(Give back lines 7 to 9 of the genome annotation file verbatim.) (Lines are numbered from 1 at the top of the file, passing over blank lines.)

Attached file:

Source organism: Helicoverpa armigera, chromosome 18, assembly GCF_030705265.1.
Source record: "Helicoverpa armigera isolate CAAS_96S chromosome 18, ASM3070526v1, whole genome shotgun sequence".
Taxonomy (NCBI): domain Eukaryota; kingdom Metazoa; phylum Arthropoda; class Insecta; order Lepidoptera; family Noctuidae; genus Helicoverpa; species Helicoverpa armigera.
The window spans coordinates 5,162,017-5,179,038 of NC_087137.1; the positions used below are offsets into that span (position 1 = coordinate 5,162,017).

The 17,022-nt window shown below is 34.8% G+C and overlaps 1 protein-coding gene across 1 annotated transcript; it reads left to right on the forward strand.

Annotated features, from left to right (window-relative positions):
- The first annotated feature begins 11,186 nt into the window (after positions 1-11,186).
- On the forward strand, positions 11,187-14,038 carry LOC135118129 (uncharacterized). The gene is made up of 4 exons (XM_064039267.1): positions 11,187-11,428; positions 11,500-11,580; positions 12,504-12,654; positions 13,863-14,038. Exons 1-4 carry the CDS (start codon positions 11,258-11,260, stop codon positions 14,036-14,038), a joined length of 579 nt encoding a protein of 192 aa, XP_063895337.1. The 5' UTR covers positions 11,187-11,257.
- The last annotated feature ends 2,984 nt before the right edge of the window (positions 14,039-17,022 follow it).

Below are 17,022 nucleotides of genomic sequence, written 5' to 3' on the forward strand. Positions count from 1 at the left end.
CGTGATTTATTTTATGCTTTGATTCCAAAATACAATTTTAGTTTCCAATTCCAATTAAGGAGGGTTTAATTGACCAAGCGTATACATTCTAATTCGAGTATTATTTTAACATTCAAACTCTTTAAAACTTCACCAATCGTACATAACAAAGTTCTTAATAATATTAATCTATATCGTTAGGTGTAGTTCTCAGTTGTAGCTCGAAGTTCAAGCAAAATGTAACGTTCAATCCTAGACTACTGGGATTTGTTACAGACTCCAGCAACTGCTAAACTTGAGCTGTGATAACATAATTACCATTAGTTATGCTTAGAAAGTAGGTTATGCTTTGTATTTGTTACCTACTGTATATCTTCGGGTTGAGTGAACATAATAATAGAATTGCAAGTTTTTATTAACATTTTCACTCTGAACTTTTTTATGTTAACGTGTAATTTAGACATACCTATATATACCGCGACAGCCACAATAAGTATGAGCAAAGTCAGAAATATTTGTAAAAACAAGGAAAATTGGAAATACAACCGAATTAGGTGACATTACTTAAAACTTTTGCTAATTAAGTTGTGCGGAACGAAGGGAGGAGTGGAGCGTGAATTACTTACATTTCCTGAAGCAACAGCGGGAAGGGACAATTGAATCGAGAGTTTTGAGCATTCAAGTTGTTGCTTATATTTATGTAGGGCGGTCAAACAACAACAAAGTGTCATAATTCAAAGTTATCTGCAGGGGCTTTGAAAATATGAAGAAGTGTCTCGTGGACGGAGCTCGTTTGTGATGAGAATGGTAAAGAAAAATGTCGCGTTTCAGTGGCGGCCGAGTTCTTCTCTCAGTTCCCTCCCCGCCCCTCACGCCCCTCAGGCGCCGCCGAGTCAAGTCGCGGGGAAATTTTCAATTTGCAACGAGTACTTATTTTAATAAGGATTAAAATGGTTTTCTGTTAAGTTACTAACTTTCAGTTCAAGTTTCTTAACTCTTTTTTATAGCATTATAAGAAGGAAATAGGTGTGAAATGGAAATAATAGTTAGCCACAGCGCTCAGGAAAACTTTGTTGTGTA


- The first annotated feature begins 11,186 nt into the window (after positions 1-11,186).
- On the forward strand, positions 11,187-14,038 carry LOC135118129 (uncharacterized). The gene is made up of 4 exons (XM_064039267.1): positions 11,187-11,428; positions 11,500-11,580; positions 12,504-12,654; positions 13,863-14,038. Exons 1-4 carry the CDS (start codon positions 11,258-11,260, stop codon positions 14,036-14,038), a joined length of 579 nt encoding a protein of 192 aa, XP_063895337.1. The 5' UTR covers positions 11,187-11,257.
- The last annotated feature ends 2,984 nt before the right edge of the window (positions 14,039-17,022 follow it).